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Sikora M.,University of Split | Mihanovic H.,Hydrographic Institute of the Republic of Croatia | Vilibic I.,Croatian Institute Of Oceanography And Fisheries
Acta Adriatica | Year: 2014

The paper documents the use of a Digital Elevation Model (DEM) method to reconstruct paleo-channels and the paleo-coastline during the Last Glacial Maximum (LGM) in the Central Eastern Adriatic area. We focused on the paleo-coastline and paleo-channels of the Neretva and the Cetina rivers, which were estimated from the 15’’ bathymetry available for the Adriatic Sea. While being aware of the limitations of the method and the resolution of the bathymetry grid, we successfully reproduced the paleo-channels of both rivers. Results for the Cetina River indicate the presence of depressions that were filled with water along its flow. The configurations of existing seabeds in the vicinity of the Cetina and Neretva River mouths indicate morphologies, similar to river mouths. The vertical profiles suggest that during the LGM the sea level was about 115 m lower than today. The total length of the Neretva riverbed was longer for about 136 km than today, and the Cetina River was approximately 154 km longer. © 2014, Institute of Oceanography and Fisheries. All rights reserved. Source


Mihanovic H.,Hydrographic Institute of the Republic of Croatia | Mihanovic H.,Croatian Institute Of Oceanography And Fisheries | Beg Paklar G.,Croatian Institute Of Oceanography And Fisheries | Orlic M.,University of Zagreb
Continental Shelf Research | Year: 2014

Analysis of oceanographic data collected during 2006 in the eastern Adriatic Sea indicated the presence of large internal waves (with a maximum range of about 30. m) at the diurnal frequency around the island of Lastovo. The amplitude ratio and phase difference between diurnal surface tides and diurnal isotherm fluctuations changed considerably between pronounced internal wave episodes, depending on stratification properties, thus suggesting possible resonant excitation of internal oscillations. On the contrary, no significant diurnal thermocline fluctuations were observed at two other islands (Biševo and Sušac). Theoretical analysis presented here focused on the trapping of long-period internal waves around a circular island corresponding to Lastovo and confirmed that stratification properties during the summer of 2006 around the island were close to resonant ones. The analysis also showed that Biševo and Sušac are too small to support diurnal near-resonant excitation. Application of a numerical model for the current flow around equivalent circular and elliptical islands in the stratified sea provided more details on resonant excitation. Theoretical and numerical modeling results particularly emphasized the importance of island dimensions, stratification properties (pyconocline depth and density defect) and the periodicity of the forcing. Furthermore, idealized numerical simulations demonstrated that the waves trapped at Lastovo behave as the gravest azimuthal mode of internal Kelvin-like waves, revolving in a clockwise direction around the island, and that the eccentricity of the island has almost no effect on the resonant period. © 2014 Elsevier Ltd. Source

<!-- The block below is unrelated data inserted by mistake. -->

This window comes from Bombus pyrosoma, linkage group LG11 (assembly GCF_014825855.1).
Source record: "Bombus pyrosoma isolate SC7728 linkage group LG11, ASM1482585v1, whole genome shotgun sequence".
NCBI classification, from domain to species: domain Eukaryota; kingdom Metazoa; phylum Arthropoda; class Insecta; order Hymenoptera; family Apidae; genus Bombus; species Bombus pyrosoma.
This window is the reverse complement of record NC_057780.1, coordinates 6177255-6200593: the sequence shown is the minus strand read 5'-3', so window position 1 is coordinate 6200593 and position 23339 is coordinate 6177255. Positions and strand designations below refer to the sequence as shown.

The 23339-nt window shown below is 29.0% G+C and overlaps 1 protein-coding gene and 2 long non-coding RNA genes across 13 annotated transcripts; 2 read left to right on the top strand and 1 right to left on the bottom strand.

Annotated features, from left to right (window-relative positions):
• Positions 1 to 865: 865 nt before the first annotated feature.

Lovrincevic D.,Hydrographic Institute of the Republic of Croatia
Cartographic Journal | Year: 2016

A good seabed representation is one of the important characteristics of any navigational chart. Along with depth contours and coloured depth areas, soundings are used for this task. All the soundings on a navigational chart are selected for a reason. Soundings contribute to the navigational chart safety aspect by alerting to all the threats and dangers. They also show all the attributes of a seabed relief without overcrowding it, thus maintaining the overall chart quality. Soundings are selected from a hydrographic survey and since it consists of a vast number of data, the process of sounding selection is a challenging and demanding task. It requires experience and knowledge from the nautical cartographer and is mostly done manually. Some types of software nowadays provide an automatic selection feature. This paper analyses a process of automatic sounding selection in the dKart Editor software. On the Croatian side of the Adriatic Sea, Šibenski Kanal (Šibenik channel) and Kanal Sv. Ante (St. Ante’s channel) are used as the study area. A hydrographic survey of the area represents the input data. The official navigational chart of the surveyed area is used as the basis for determining three different sets of parameters for the selection process. After the selection, obtained results are assessed based on geometrical accuracy and on the conservation level of navigational safety. For geometrical accuracy, the best results were produced by the third set that was divided in two subsets for each channel. It was determined that the nature of the seabed relief had an impact on the selection process. The same set had the best result for navigational safety assessment but it was concluded that all the sets undermined the aspect. Because of these crucial shortcomings noticed in all the tested sets of parameters, the feature is considered inadequate for serious usage as a completely automatic tool for the process of sounding selection on navigational charts. © The British Cartographic Society 2016 Source